Andy Rubin's phone startup, Essential, is officially shutting down

Turns out the brand wasn't so essential after all.

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After a series of promises that never materialized and a phone that didn't sell well in the marketplace, Essential is shutting down, according to a company blog post on Wednesday.

Former Google executive Andy Rubin founded the company in 2015. According to The New York Times, Rubin's startup raised $330 million in external funding thanks to Rubin's track record with developing Google's Android smartphone technology.

Yet in spite of Rubin's relationships with Silicon Valley insiders and its one time valuation at $1 billion, consumers didn't react positively to the launch of Essential's premium smartphone in 2017. Then the promise to launch another phone fell through, taking with it any semblance of credibility the brand once had. If these failures weren't enough, Essential's announcements to create and introduce a smart home assistant as well as an operating system also never saw the light of day.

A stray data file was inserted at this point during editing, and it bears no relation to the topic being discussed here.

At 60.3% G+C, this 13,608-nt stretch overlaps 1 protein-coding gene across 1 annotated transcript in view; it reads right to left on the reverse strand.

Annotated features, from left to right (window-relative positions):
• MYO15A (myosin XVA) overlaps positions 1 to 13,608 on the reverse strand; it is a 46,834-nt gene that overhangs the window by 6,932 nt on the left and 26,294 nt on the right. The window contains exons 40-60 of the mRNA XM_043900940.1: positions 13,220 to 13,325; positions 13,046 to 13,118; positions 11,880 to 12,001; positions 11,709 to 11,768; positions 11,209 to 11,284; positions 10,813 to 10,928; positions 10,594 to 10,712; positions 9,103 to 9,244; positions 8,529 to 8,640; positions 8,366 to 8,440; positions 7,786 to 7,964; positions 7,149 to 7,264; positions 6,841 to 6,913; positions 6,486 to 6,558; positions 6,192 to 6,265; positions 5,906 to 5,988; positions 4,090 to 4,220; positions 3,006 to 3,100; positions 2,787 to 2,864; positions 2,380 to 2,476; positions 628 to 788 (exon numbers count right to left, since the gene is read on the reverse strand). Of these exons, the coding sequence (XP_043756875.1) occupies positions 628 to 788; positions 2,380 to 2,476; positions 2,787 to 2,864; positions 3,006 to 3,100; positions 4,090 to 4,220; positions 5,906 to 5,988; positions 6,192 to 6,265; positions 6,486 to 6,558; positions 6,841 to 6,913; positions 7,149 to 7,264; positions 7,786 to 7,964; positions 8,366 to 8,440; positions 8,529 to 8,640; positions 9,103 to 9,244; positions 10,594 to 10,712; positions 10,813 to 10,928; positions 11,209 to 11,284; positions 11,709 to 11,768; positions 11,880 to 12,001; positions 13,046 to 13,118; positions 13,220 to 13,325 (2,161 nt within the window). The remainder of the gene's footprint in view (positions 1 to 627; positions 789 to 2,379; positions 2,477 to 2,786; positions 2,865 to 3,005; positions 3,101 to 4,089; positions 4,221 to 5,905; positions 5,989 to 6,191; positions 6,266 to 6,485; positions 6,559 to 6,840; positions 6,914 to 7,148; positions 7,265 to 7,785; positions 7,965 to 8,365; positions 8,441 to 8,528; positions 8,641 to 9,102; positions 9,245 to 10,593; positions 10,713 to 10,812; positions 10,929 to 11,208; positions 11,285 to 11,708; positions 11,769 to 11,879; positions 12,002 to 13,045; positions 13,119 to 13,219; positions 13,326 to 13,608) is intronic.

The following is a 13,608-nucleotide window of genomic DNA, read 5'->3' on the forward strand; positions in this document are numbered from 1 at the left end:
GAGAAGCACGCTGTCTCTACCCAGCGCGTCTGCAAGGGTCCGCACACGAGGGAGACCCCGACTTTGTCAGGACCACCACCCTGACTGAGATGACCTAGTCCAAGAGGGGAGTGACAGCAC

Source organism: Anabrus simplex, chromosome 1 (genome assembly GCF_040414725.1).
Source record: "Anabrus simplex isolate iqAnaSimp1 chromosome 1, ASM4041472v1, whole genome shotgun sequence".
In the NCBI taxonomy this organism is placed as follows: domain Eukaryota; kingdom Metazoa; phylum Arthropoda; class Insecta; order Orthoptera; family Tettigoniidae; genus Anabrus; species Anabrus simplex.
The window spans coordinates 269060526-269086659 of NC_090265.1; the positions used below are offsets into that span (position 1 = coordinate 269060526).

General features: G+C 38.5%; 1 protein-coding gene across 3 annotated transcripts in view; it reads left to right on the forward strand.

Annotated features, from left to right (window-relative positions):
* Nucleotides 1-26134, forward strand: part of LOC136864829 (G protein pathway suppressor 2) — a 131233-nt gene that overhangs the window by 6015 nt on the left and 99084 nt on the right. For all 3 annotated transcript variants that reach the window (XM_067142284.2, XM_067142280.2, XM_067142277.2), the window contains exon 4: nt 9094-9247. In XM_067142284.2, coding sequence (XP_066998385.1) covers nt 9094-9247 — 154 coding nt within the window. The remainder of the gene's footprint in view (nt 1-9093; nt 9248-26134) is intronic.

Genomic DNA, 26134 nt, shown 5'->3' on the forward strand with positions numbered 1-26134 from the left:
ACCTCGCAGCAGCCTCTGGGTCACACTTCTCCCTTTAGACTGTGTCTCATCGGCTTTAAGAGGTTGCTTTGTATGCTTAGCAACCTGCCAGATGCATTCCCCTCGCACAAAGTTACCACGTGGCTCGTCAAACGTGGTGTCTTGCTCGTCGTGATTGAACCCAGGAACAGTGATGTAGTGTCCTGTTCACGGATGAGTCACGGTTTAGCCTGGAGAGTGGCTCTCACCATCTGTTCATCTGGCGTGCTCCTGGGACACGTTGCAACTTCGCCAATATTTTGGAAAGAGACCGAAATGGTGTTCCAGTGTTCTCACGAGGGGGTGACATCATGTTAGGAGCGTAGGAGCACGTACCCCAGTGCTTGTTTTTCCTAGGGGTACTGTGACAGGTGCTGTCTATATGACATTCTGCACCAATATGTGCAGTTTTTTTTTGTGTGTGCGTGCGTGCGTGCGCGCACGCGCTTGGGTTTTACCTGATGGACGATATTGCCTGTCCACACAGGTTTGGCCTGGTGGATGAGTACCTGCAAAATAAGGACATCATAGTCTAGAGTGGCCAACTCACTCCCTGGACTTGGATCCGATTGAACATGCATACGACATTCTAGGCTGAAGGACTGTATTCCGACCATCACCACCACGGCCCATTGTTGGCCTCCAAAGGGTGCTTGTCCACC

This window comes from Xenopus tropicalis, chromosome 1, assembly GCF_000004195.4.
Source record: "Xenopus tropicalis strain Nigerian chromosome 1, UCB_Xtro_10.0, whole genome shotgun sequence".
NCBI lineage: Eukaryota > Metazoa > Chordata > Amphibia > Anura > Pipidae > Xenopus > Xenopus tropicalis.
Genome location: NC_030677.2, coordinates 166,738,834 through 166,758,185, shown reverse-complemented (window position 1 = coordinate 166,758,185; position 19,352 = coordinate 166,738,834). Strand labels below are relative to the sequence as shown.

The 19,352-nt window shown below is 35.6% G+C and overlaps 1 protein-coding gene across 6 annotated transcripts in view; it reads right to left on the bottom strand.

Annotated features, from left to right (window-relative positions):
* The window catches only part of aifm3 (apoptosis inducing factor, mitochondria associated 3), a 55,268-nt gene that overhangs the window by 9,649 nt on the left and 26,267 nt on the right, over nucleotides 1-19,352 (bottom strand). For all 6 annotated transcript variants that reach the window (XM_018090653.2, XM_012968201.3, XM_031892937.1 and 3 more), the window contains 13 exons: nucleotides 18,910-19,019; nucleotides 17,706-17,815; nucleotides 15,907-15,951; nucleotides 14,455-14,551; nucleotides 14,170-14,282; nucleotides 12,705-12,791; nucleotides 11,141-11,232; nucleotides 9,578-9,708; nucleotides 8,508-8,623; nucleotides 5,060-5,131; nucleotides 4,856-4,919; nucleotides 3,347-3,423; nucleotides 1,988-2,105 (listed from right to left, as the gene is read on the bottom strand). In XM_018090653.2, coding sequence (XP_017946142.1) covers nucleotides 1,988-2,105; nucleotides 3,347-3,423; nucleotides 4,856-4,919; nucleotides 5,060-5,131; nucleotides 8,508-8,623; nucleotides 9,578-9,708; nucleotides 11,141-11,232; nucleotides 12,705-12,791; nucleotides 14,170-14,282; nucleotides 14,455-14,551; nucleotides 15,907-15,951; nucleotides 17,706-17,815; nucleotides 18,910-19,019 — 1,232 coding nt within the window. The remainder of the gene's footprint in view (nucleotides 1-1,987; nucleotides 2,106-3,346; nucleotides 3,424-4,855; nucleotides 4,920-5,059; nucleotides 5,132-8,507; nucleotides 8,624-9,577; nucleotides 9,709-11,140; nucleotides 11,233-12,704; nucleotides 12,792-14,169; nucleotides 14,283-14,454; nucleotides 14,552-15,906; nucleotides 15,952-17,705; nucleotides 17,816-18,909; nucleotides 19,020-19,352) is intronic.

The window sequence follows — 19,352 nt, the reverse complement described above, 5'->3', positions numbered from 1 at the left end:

What Essential says — On Wednesday, Essential officially stated that it was wrapping up its business, adding that its security patch for PH-1 would be its last update from the team. The company notes that in spite of having a "vision" for its unusually tall "Project Gem" phone, Essential "regrettably [has] no clear path to deliver it to customers" and subsequently had to make "the difficult decision to cease operations and shutdown Essential."

PH-1 and Newton Mail — If you own one, your PH-1 will work but you won't see any other developments from Essential. The company also noted that Newton Mail, which it purchased in 2018, will work through April 30, 2020.

The long goodbye — There are several explanations for Essential's demise. For starters, consumer hardware companies — unlike software companies — require solid capital to finance their inventory and business or they collapse. That mobile carriers never seemed too keen on offering Rubin's phone certainly scared investors, who may otherwise have helped shore up the financials. It's also possible that Essential crashed partially due to Rubin's controversial reputation, which pulled focus each time the company attempted to hype an announcement. Workplace scandals and claims of misconduct, though denied by Rubin, may have tanked outsider interest.

It's hard to definitively point to the cause of Essential's end but it's not for a lack of reasons. It's clear that the once-revered company is shutting down on a weak note, with just $30 million in cash.